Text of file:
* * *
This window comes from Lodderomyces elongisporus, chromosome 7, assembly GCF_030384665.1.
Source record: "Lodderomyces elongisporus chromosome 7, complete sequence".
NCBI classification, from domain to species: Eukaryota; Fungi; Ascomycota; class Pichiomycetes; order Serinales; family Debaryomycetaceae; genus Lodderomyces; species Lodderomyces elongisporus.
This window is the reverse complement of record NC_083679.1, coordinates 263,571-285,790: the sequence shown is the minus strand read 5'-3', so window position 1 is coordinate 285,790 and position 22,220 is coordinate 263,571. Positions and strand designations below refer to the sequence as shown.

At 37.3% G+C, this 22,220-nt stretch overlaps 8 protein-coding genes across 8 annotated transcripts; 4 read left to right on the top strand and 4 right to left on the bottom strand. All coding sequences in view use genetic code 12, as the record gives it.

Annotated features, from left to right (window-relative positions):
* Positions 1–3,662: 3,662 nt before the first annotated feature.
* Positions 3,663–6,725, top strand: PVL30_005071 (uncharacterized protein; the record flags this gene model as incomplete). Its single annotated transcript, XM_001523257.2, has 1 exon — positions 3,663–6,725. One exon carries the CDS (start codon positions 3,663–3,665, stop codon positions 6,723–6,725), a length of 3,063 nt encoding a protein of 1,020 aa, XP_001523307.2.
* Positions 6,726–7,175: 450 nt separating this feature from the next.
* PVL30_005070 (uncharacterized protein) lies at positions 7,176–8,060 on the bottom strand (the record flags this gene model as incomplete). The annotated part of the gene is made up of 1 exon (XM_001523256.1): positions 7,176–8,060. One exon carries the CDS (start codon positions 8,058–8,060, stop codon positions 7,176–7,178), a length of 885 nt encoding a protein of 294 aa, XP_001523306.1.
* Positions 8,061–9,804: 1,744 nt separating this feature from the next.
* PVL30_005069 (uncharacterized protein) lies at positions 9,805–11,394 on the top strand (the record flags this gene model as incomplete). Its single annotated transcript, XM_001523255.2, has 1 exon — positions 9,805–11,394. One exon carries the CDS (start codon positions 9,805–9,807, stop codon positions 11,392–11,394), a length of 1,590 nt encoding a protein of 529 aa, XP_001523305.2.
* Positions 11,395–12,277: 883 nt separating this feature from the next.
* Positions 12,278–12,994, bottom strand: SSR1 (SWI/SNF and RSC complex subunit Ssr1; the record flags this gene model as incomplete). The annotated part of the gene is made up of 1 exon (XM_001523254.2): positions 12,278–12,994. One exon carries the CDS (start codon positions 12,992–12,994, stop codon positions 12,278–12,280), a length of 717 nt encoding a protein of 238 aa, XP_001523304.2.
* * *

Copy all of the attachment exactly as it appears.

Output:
This window comes from Lodderomyces elongisporus, chromosome 7, assembly GCF_030384665.1.
Source record: "Lodderomyces elongisporus chromosome 7, complete sequence".
NCBI classification, from domain to species: Eukaryota; Fungi; Ascomycota; class Pichiomycetes; order Serinales; family Debaryomycetaceae; genus Lodderomyces; species Lodderomyces elongisporus.
This window is the reverse complement of record NC_083679.1, coordinates 263,571-285,790: the sequence shown is the minus strand read 5'-3', so window position 1 is coordinate 285,790 and position 22,220 is coordinate 263,571. Positions and strand designations below refer to the sequence as shown.

At 37.3% G+C, this 22,220-nt stretch overlaps 8 protein-coding genes across 8 annotated transcripts; 4 read left to right on the top strand and 4 right to left on the bottom strand. All coding sequences in view use genetic code 12, as the record gives it.

Annotated features, from left to right (window-relative positions):
* Positions 1–3,662: 3,662 nt before the first annotated feature.
* Positions 3,663–6,725, top strand: PVL30_005071 (uncharacterized protein; the record flags this gene model as incomplete). Its single annotated transcript, XM_001523257.2, has 1 exon — positions 3,663–6,725. One exon carries the CDS (start codon positions 3,663–3,665, stop codon positions 6,723–6,725), a length of 3,063 nt encoding a protein of 1,020 aa, XP_001523307.2.
* Positions 6,726–7,175: 450 nt separating this feature from the next.
* PVL30_005070 (uncharacterized protein) lies at positions 7,176–8,060 on the bottom strand (the record flags this gene model as incomplete). The annotated part of the gene is made up of 1 exon (XM_001523256.1): positions 7,176–8,060. One exon carries the CDS (start codon positions 8,058–8,060, stop codon positions 7,176–7,178), a length of 885 nt encoding a protein of 294 aa, XP_001523306.1.
* Positions 8,061–9,804: 1,744 nt separating this feature from the next.
* PVL30_005069 (uncharacterized protein) lies at positions 9,805–11,394 on the top strand (the record flags this gene model as incomplete). Its single annotated transcript, XM_001523255.2, has 1 exon — positions 9,805–11,394. One exon carries the CDS (start codon positions 9,805–9,807, stop codon positions 11,392–11,394), a length of 1,590 nt encoding a protein of 529 aa, XP_001523305.2.
* Positions 11,395–12,277: 883 nt separating this feature from the next.
* Positions 12,278–12,994, bottom strand: SSR1 (SWI/SNF and RSC complex subunit Ssr1; the record flags this gene model as incomplete). The annotated part of the gene is made up of 1 exon (XM_001523254.2): positions 12,278–12,994. One exon carries the CDS (start codon positions 12,992–12,994, stop codon positions 12,278–12,280), a length of 717 nt encoding a protein of 238 aa, XP_001523304.2.